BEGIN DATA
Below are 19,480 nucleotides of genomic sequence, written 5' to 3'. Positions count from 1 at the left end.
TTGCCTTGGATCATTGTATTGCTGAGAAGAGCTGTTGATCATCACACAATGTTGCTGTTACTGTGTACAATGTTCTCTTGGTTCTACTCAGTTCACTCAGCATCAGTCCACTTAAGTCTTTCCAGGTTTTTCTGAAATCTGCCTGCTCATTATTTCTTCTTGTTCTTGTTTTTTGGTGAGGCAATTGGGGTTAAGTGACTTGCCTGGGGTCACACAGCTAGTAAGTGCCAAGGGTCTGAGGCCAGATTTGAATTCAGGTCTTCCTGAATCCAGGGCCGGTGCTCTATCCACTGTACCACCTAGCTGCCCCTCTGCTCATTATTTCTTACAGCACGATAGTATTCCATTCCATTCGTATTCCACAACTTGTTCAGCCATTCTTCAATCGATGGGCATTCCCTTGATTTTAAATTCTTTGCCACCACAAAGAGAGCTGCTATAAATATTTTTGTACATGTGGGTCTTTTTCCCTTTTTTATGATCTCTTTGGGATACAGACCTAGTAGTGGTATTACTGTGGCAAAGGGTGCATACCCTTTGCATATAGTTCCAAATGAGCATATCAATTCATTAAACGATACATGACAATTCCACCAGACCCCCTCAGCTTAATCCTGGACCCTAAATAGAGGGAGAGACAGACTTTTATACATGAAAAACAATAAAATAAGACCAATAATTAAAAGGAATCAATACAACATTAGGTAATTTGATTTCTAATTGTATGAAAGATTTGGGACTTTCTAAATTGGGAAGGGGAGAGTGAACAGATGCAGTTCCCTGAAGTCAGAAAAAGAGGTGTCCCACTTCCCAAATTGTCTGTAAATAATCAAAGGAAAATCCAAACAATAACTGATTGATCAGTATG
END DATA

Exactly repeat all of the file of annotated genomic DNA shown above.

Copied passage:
Below are 19,480 nucleotides of genomic sequence, written 5' to 3'. Positions count from 1 at the left end.
TTGCCTTGGATCATTGTATTGCTGAGAAGAGCTGTTGATCATCACACAATGTTGCTGTTACTGTGTACAATGTTCTCTTGGTTCTACTCAGTTCACTCAGCATCAGTCCACTTAAGTCTTTCCAGGTTTTTCTGAAATCTGCCTGCTCATTATTTCTTCTTGTTCTTGTTTTTTGGTGAGGCAATTGGGGTTAAGTGACTTGCCTGGGGTCACACAGCTAGTAAGTGCCAAGGGTCTGAGGCCAGATTTGAATTCAGGTCTTCCTGAATCCAGGGCCGGTGCTCTATCCACTGTACCACCTAGCTGCCCCTCTGCTCATTATTTCTTACAGCACGATAGTATTCCATTCCATTCGTATTCCACAACTTGTTCAGCCATTCTTCAATCGATGGGCATTCCCTTGATTTTAAATTCTTTGCCACCACAAAGAGAGCTGCTATAAATATTTTTGTACATGTGGGTCTTTTTCCCTTTTTTATGATCTCTTTGGGATACAGACCTAGTAGTGGTATTACTGTGGCAAAGGGTGCATACCCTTTGCATATAGTTCCAAATGAGCATATCAATTCATTAAACGATACATGACAATTCCACCAGACCCCCTCAGCTTAATCCTGGACCCTAAATAGAGGGAGAGACAGACTTTTATACATGAAAAACAATAAAATAAGACCAATAATTAAAAGGAATCAATACAACATTAGGTAATTTGATTTCTAATTGTATGAAAGATTTGGGACTTTCTAAATTGGGAAGGGGAGAGTGAACAGATGCAGTTCCCTGAAGTCAGAAAAAGAGGTGTCCCACTTCCCAAATTGTCTGTAAATAATCAAAGGAAAATCCAAACAATAACTGATTGATCAGTATG